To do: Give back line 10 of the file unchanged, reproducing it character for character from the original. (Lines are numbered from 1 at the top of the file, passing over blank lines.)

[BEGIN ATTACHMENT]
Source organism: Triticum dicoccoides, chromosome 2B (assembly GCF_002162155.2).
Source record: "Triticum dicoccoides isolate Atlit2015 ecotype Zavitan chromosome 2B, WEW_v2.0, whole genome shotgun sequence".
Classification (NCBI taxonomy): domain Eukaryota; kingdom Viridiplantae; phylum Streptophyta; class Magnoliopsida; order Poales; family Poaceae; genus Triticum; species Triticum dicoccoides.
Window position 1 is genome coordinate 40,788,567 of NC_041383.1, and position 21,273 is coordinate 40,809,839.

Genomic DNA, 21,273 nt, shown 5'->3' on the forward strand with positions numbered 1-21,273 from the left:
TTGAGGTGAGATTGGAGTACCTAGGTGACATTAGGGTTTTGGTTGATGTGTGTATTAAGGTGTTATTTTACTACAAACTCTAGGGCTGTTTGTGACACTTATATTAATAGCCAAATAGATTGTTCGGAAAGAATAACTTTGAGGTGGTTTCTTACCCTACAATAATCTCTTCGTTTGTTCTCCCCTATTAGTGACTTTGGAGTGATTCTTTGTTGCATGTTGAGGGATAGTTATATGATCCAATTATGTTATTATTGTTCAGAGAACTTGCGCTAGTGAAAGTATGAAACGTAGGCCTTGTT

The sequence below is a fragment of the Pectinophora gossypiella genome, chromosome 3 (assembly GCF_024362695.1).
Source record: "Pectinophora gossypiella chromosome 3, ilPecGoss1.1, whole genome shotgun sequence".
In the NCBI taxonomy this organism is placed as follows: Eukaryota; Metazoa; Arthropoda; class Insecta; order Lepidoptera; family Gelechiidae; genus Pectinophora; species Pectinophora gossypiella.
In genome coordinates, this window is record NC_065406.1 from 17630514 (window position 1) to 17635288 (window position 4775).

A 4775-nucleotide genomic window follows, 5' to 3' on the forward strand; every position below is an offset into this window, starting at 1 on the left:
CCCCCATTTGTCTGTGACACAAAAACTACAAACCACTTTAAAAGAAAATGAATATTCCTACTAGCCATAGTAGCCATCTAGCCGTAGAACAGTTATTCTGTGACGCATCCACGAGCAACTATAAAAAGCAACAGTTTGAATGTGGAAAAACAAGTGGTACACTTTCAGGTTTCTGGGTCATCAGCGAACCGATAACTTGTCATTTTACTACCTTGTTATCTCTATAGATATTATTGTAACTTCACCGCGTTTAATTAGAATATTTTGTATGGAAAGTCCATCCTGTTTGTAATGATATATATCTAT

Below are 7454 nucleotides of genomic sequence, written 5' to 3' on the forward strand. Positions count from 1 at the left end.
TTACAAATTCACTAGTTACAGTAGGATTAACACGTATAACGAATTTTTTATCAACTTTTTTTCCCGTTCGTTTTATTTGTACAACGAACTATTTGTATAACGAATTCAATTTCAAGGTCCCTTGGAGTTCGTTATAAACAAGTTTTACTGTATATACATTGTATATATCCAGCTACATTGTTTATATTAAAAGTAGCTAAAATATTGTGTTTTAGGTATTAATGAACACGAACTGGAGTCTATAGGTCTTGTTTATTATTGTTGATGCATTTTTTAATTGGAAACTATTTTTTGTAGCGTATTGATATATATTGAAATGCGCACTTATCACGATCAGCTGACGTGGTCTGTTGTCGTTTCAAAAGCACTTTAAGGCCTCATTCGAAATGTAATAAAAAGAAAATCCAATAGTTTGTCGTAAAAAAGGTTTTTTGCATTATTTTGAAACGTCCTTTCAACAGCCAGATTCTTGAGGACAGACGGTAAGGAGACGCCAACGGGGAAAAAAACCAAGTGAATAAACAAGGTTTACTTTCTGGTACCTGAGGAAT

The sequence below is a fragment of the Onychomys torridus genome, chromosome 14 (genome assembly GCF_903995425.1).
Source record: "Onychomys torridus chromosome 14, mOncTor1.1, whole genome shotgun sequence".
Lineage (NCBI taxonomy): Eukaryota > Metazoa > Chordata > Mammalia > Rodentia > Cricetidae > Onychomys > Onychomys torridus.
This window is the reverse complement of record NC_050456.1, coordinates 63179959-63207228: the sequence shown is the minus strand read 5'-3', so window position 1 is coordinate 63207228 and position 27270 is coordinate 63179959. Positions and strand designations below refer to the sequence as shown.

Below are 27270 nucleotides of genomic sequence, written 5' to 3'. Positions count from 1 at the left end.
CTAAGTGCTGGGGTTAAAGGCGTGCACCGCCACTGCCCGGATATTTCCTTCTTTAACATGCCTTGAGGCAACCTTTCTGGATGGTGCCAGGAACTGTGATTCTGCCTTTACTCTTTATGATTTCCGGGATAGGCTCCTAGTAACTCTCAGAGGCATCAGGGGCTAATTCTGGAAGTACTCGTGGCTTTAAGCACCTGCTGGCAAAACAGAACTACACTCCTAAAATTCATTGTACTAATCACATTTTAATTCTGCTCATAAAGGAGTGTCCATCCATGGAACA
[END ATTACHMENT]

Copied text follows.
In genome coordinates, this window is record NC_065406.1 from 17630514 (window position 1) to 17635288 (window position 4775).